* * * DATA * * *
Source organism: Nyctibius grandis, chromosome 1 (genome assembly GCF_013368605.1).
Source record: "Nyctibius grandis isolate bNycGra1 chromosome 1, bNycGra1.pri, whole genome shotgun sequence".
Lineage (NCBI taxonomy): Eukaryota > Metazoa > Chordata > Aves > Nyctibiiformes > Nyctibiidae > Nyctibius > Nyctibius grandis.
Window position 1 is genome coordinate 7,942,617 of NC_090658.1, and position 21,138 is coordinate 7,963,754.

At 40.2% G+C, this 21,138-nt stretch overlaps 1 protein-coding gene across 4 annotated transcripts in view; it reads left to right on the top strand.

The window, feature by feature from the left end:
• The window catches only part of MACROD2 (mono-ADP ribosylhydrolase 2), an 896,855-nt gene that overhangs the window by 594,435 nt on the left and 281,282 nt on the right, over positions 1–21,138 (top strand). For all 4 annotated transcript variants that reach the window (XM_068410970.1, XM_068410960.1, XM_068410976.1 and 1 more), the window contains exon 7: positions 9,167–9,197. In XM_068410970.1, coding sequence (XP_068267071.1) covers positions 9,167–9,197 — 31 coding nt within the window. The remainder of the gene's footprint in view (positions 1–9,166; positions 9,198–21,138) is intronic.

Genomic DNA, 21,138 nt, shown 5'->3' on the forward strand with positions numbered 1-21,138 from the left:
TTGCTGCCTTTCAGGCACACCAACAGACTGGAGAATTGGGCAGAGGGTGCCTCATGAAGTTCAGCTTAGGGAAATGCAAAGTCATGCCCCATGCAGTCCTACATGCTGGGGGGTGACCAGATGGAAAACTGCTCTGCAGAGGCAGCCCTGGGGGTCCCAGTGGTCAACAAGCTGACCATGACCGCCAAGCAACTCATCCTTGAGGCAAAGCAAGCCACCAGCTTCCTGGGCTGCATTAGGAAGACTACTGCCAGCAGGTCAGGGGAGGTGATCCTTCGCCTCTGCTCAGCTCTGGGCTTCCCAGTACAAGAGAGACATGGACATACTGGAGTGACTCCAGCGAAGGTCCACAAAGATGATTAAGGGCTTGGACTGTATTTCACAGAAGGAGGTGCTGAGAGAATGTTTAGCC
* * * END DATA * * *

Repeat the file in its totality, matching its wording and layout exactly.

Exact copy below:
Source organism: Nyctibius grandis, chromosome 1 (genome assembly GCF_013368605.1).
Source record: "Nyctibius grandis isolate bNycGra1 chromosome 1, bNycGra1.pri, whole genome shotgun sequence".
Lineage (NCBI taxonomy): Eukaryota > Metazoa > Chordata > Aves > Nyctibiiformes > Nyctibiidae > Nyctibius > Nyctibius grandis.
Window position 1 is genome coordinate 7,942,617 of NC_090658.1, and position 21,138 is coordinate 7,963,754.

At 40.2% G+C, this 21,138-nt stretch overlaps 1 protein-coding gene across 4 annotated transcripts in view; it reads left to right on the top strand.

The window, feature by feature from the left end:
• The window catches only part of MACROD2 (mono-ADP ribosylhydrolase 2), an 896,855-nt gene that overhangs the window by 594,435 nt on the left and 281,282 nt on the right, over positions 1–21,138 (top strand). For all 4 annotated transcript variants that reach the window (XM_068410970.1, XM_068410960.1, XM_068410976.1 and 1 more), the window contains exon 7: positions 9,167–9,197. In XM_068410970.1, coding sequence (XP_068267071.1) covers positions 9,167–9,197 — 31 coding nt within the window. The remainder of the gene's footprint in view (positions 1–9,166; positions 9,198–21,138) is intronic.

Genomic DNA, 21,138 nt, shown 5'->3' on the forward strand with positions numbered 1-21,138 from the left:
TTGCTGCCTTTCAGGCACACCAACAGACTGGAGAATTGGGCAGAGGGTGCCTCATGAAGTTCAGCTTAGGGAAATGCAAAGTCATGCCCCATGCAGTCCTACATGCTGGGGGGTGACCAGATGGAAAACTGCTCTGCAGAGGCAGCCCTGGGGGTCCCAGTGGTCAACAAGCTGACCATGACCGCCAAGCAACTCATCCTTGAGGCAAAGCAAGCCACCAGCTTCCTGGGCTGCATTAGGAAGACTACTGCCAGCAGGTCAGGGGAGGTGATCCTTCGCCTCTGCTCAGCTCTGGGCTTCCCAGTACAAGAGAGACATGGACATACTGGAGTGACTCCAGCGAAGGTCCACAAAGATGATTAAGGGCTTGGACTGTATTTCACAGAAGGAGGTGCTGAGAGAATGTTTAGCC